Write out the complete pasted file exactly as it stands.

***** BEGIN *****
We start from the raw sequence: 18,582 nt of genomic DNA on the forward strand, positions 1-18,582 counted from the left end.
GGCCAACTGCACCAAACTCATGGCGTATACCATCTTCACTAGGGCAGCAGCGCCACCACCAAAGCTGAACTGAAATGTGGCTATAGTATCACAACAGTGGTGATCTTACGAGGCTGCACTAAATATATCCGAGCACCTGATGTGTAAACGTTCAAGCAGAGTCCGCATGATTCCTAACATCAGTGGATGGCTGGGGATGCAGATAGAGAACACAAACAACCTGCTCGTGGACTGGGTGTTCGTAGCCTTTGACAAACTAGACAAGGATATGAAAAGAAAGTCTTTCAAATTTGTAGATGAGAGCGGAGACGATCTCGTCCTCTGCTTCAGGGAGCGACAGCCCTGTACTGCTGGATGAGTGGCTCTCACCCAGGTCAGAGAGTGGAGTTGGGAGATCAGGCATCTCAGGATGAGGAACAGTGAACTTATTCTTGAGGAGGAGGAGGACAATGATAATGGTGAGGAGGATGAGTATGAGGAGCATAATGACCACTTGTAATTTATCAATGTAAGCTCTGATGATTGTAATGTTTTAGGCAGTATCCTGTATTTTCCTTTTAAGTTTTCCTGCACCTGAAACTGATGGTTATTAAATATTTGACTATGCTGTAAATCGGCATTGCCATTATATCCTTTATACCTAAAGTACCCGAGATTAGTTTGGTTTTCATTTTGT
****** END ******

We start from the raw sequence: 18,582 nt of genomic DNA on the forward strand, positions 1-18,582 counted from the left end.
GGCCAACTGCACCAAACTCATGGCGTATACCATCTTCACTAGGGCAGCAGCGCCACCACCAAAGCTGAACTGAAATGTGGCTATAGTATCACAACAGTGGTGATCTTACGAGGCTGCACTAAATATATCCGAGCACCTGATGTGTAAACGTTCAAGCAGAGTCCGCATGATTCCTAACATCAGTGGATGGCTGGGGATGCAGATAGAGAACACAAACAACCTGCTCGTGGACTGGGTGTTCGTAGCCTTTGACAAACTAGACAAGGATATGAAAAGAAAGTCTTTCAAATTTGTAGATGAGAGCGGAGACGATCTCGTCCTCTGCTTCAGGGAGCGACAGCCCTGTACTGCTGGATGAGTGGCTCTCACCCAGGTCAGAGAGTGGAGTTGGGAGATCAGGCATCTCAGGATGAGGAACAGTGAACTTATTCTTGAGGAGGAGGAGGACAATGATAATGGTGAGGAGGATGAGTATGAGGAGCATAATGACCACTTGTAATTTATCAATGTAAGCTCTGATGATTGTAATGTTTTAGGCAGTATCCTGTATTTTCCTTTTAAGTTTTCCTGCACCTGAAACTGATGGTTATTAAATATTTGACTATGCTGTAAATCGGCATTGCCATTATATCCTTTATACCTAAAGTACCCGAGATTAGTTTGGTTTTCATTTTGT